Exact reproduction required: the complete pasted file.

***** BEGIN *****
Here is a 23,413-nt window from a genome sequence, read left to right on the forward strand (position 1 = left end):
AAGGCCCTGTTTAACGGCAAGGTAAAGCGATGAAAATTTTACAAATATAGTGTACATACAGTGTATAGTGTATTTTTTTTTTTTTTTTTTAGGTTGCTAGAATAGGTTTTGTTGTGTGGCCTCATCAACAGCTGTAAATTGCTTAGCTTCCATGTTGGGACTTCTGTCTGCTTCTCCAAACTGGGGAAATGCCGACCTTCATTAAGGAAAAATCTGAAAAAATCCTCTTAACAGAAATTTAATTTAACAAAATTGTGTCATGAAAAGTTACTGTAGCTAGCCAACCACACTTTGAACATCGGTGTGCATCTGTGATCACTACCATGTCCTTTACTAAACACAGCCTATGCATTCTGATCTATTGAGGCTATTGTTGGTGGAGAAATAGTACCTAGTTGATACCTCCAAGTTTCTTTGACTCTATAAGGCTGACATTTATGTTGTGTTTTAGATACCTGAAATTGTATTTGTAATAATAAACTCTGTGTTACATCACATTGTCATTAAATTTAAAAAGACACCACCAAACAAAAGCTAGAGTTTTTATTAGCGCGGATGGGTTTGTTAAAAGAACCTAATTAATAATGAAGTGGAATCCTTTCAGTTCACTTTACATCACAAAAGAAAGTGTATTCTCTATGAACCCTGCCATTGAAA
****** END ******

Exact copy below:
Here is a 23,413-nt window from a genome sequence, read left to right on the forward strand (position 1 = left end):
AAGGCCCTGTTTAACGGCAAGGTAAAGCGATGAAAATTTTACAAATATAGTGTACATACAGTGTATAGTGTATTTTTTTTTTTTTTTTTTAGGTTGCTAGAATAGGTTTTGTTGTGTGGCCTCATCAACAGCTGTAAATTGCTTAGCTTCCATGTTGGGACTTCTGTCTGCTTCTCCAAACTGGGGAAATGCCGACCTTCATTAAGGAAAAATCTGAAAAAATCCTCTTAACAGAAATTTAATTTAACAAAATTGTGTCATGAAAAGTTACTGTAGCTAGCCAACCACACTTTGAACATCGGTGTGCATCTGTGATCACTACCATGTCCTTTACTAAACACAGCCTATGCATTCTGATCTATTGAGGCTATTGTTGGTGGAGAAATAGTACCTAGTTGATACCTCCAAGTTTCTTTGACTCTATAAGGCTGACATTTATGTTGTGTTTTAGATACCTGAAATTGTATTTGTAATAATAAACTCTGTGTTACATCACATTGTCATTAAATTTAAAAAGACACCACCAAACAAAAGCTAGAGTTTTTATTAGCGCGGATGGGTTTGTTAAAAGAACCTAATTAATAATGAAGTGGAATCCTTTCAGTTCACTTTACATCACAAAAGAAAGTGTATTCTCTATGAACCCTGCCATTGAAA